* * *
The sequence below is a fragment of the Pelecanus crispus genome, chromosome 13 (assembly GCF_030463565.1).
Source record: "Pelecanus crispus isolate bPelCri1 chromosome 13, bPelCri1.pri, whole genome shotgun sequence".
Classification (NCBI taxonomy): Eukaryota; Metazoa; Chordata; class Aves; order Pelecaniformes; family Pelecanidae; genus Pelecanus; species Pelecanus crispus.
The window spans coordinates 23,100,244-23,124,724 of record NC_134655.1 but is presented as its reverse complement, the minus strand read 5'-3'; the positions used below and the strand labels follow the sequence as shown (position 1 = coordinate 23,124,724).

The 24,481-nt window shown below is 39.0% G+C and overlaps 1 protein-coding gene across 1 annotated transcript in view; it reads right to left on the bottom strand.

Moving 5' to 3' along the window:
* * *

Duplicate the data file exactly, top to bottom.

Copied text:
The sequence below is a fragment of the Pelecanus crispus genome, chromosome 13 (assembly GCF_030463565.1).
Source record: "Pelecanus crispus isolate bPelCri1 chromosome 13, bPelCri1.pri, whole genome shotgun sequence".
Classification (NCBI taxonomy): Eukaryota; Metazoa; Chordata; class Aves; order Pelecaniformes; family Pelecanidae; genus Pelecanus; species Pelecanus crispus.
The window spans coordinates 23,100,244-23,124,724 of record NC_134655.1 but is presented as its reverse complement, the minus strand read 5'-3'; the positions used below and the strand labels follow the sequence as shown (position 1 = coordinate 23,124,724).

The 24,481-nt window shown below is 39.0% G+C and overlaps 1 protein-coding gene across 1 annotated transcript in view; it reads right to left on the bottom strand.

Moving 5' to 3' along the window: